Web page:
The Impact of Funding Modalities on the Performance of Indigenous Organisations

Mark Moran, Douglas Porter, Jodie Curth-Bibb

    Research output: Contribution to journalArticle


    Governments' choice of funding modality can produce powerful incentives for organisations to perform in preferred ways, but it can also divert limited resources, narrow accountability, and undermine capability. Through literature review and interviews, the research explored the international literature on public finance management in developing country contexts, and compared this to case studies of Indigenous organisations. The situation in Australia was found to differ in three ways: (1) performance indicators are imposed, rather than negotiated; (2) few existing public funding modalities reward performance or provide incentives; and (3) funding arrangements do not generally require receiving organisations to be accountable to their constituents. Stability and durability of funding modalities, and clarity in functions and jurisdictional boundaries, were also found to positively influence performance. Further research is required to design new performance frameworks that build around the organisation, rather than the grant, with indicators of governance capability and downward accountability to constituents.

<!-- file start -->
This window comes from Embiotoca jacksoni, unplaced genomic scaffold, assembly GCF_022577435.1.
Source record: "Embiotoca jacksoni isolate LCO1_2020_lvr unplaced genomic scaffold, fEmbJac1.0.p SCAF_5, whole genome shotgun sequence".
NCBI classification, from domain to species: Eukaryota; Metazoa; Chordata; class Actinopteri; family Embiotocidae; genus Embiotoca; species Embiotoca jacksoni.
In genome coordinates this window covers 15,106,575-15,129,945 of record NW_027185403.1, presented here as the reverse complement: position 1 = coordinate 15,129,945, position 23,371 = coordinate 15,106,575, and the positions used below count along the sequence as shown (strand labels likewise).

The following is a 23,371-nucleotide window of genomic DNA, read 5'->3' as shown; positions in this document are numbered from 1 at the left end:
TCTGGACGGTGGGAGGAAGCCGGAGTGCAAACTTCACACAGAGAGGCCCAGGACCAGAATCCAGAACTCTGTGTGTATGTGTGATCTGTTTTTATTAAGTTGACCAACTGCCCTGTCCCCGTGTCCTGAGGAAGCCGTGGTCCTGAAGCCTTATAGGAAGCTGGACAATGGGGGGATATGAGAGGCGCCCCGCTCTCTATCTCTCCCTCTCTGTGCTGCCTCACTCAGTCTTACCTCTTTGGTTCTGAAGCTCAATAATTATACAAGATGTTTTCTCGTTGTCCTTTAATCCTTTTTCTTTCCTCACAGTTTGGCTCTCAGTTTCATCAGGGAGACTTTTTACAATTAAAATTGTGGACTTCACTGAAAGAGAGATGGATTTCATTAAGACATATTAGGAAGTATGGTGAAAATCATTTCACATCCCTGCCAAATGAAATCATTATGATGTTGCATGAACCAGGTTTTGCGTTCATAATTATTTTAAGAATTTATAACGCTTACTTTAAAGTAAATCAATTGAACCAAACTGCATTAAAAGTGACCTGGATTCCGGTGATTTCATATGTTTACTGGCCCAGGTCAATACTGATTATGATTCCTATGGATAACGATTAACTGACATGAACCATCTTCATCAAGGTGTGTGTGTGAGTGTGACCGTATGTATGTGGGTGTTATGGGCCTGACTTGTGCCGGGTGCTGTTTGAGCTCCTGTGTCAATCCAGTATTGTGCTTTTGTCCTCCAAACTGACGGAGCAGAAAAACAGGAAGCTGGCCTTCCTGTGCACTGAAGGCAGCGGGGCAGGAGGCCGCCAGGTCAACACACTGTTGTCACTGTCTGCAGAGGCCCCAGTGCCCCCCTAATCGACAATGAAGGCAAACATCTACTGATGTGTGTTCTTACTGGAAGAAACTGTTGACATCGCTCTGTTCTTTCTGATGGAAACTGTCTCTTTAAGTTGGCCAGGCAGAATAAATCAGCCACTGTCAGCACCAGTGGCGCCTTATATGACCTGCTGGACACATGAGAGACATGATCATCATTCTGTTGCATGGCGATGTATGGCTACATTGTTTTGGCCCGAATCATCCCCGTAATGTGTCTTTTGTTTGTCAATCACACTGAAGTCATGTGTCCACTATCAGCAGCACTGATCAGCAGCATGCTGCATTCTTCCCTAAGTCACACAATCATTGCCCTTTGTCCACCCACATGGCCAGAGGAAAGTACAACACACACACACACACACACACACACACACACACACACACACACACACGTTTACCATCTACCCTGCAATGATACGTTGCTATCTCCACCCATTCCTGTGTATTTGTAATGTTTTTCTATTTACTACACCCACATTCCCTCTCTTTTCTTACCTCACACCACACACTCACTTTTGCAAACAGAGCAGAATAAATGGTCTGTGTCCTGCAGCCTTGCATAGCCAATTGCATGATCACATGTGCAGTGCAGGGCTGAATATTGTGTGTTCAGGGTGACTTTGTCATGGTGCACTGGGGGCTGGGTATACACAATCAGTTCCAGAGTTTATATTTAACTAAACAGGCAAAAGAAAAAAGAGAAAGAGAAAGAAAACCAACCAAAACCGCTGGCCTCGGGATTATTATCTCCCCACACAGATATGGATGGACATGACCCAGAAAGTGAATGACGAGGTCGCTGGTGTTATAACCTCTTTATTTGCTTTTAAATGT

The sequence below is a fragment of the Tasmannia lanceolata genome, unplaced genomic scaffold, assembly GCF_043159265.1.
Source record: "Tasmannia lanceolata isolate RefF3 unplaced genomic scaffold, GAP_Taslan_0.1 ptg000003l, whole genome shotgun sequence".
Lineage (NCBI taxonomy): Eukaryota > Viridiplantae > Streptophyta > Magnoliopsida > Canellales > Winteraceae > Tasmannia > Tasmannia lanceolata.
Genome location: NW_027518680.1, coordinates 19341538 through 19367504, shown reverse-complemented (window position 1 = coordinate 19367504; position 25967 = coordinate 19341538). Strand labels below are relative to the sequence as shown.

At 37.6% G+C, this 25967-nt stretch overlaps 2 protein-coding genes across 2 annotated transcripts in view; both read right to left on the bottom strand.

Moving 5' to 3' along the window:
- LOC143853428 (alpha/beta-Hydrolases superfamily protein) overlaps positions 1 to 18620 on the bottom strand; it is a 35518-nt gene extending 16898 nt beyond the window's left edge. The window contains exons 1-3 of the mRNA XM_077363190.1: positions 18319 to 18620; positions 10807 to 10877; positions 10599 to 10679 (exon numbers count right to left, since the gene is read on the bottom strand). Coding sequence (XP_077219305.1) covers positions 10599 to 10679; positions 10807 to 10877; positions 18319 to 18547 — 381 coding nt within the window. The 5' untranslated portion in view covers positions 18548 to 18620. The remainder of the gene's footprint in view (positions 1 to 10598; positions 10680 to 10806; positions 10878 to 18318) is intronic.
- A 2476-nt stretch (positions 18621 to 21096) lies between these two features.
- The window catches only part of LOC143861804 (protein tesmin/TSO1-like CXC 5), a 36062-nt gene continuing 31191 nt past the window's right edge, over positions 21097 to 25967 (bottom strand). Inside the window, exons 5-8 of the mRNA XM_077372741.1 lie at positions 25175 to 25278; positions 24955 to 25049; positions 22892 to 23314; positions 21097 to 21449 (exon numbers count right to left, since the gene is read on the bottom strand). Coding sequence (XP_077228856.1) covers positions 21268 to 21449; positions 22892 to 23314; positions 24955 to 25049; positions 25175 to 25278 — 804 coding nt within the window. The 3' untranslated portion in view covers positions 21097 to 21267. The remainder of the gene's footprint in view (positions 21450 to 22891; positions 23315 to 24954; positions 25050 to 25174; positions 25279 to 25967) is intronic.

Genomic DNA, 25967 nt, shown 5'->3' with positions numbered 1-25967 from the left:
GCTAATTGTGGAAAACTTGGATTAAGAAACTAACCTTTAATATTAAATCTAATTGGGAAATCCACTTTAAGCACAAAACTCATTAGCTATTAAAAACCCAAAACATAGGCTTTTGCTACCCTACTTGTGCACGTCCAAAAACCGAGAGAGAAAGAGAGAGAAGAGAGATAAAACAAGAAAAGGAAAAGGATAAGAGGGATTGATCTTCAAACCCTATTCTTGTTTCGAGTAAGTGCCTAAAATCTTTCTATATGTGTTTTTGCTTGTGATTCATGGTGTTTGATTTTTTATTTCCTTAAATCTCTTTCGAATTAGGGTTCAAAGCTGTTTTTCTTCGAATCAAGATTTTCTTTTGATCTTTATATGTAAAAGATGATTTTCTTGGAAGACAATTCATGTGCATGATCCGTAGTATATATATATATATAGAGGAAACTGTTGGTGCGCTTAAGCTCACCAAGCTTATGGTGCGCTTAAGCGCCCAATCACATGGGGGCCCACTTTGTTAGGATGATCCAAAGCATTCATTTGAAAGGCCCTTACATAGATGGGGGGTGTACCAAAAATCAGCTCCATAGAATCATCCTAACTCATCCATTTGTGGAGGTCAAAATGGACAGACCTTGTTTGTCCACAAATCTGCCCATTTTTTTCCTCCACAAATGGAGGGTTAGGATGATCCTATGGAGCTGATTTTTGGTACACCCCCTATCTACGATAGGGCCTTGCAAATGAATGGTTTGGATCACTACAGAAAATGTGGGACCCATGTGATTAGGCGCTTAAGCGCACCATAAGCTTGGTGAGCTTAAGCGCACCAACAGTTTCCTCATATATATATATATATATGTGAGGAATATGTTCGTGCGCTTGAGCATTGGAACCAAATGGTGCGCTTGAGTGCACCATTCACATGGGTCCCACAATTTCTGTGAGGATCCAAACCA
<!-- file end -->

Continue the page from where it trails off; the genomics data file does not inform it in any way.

Original languageEnglish
    Pages (from-to)359-372
    JournalAustralian Journal of Public Administration
    Issue number3
    Publication statusPublished - 2016


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